Meadows-Livingstone School teaches young African Americans about themselves and their cultural history
"Sometimes, when I was at my old school, they talked about blacks badly," said one student. "They said they were stupid and dumb. And I still didn't believe it, but now I learned about my heritage and I learned that we're stronger and we have more spirit."
Or, as he said, "Black power makes me feel strong."
A 12-year-old who would be leaving the school soon told me a story of how the school influenced. "One of the kids in my neighborhood, he said, 'We're all niggers,'" he explained. "I said, 'No we're not. We're regular black kids.'"
As another child put it, "Black power means that you have strength and nobody can push you around, like, like you're just a little duck and everyone else is a coyote."
From a long line of teachers, Meadows' life work has been dedicated to educating and empowering young people. She taught her first class at age 10, before studying education at Kansas State University. She was teaching at Montessori schools when she decided to start her own.
Meadows-Livingstone school came out of a wave of alternative education informed by 1960s liberation movements. The Black Panther party, a part of the history that the children Meadows-Livingstone learn, had a 10-point platform laying out the ways that racism intersects with inequality in education, along with housing, treatment by the justice system, and other facets of society.
Point five says, "We believe in an educational system that will give to our people a knowledge of the self. If you do not have knowledge of yourself and your position in the society and in the world, then you will have little chance to know anything else."
Meadows-Livingstone continues this part of the Panther legacy, and not just ideologically.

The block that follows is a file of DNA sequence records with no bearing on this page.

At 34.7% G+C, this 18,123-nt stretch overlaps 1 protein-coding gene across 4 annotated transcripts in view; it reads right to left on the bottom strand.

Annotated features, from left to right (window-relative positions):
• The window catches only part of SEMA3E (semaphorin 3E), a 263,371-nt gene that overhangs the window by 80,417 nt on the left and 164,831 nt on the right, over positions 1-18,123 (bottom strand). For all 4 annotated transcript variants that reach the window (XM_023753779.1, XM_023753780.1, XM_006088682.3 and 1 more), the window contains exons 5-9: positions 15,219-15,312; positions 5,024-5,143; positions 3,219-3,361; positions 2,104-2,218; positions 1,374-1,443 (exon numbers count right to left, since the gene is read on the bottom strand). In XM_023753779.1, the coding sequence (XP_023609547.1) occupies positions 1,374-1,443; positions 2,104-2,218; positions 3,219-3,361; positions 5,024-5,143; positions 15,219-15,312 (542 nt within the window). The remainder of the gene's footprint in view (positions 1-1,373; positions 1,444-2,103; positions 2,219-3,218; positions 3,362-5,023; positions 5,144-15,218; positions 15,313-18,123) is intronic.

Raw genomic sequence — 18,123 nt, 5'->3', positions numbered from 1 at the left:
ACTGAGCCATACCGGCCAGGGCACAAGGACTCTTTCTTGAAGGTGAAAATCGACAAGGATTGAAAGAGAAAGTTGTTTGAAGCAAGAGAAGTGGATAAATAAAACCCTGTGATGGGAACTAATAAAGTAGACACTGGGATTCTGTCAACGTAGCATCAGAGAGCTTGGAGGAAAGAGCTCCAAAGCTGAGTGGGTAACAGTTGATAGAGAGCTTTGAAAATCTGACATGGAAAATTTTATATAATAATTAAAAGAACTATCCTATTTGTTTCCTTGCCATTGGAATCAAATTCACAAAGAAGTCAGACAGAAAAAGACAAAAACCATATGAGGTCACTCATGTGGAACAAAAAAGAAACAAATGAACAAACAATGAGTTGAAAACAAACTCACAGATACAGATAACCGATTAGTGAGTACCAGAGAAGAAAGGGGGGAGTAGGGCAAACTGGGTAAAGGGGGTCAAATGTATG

"At one point in our school we had maybe 15 kids whose relatives had been Panthers," says Meadows.
"We have a grandfather who brings fruit every week," she says, continuing the spirit of the Free Breakfast Program. "And he was a Panther."
The children also learn about prominent Panthers. "They play a Panther tag game, and they would cry if they couldn't be Angela Davis or Huey P. Newton," she said.
On Fridays, the children read poetry. "They really like to recite poems written by African Americans, it gives them hope. They're stuck on Langston Hughes, they like Gwendolyn Brooks too."
The school costs $700 a month, but many of the students are subsidized by The Basic Fund, a private foundation.
Meadows also uses partnerships with city institutions to enhance the curriculum. The children spend time every week swimming at Garfield public pool on Treat Street, and playing tennis, and partnering with Acrosports for tumbling lessons. The swimming lessons hold a particularly strong symbolism, as generations of African Americans in Jim Crow states were denied opportunities to swim.
Tributes to Black historical figures decorate the school's walls. Children's art on "Black Inventors" and "Louis Armstrong, the king of jazz" are displayed, along with a large version of the iconic photograph of John Carlos and Tommie Smith doing the Black Power salute at the 1968 Olympics.
When asked about Malcolm X, 20 hands shot up to talk about a figure important to their studies.
As one child explained it: "Malcolm X, he said if somebody's hits you or hurts your family, he's not going to turn the other cheek. He's going to fight back. He's like, you hurt my family, I'll hurt yours. Martin Luther King, he said if a white person hits you, don't fight back, make peace."
"That's nonviolence" another chimed in.
When listing their personal heroes, many kids included King and Malcolm. "Muhammad Ali, Yele, and you, Gail!" one exclaimed, the middle hero referring to the school's drumming and African Civilization teacher, Akinyele Sadiq.
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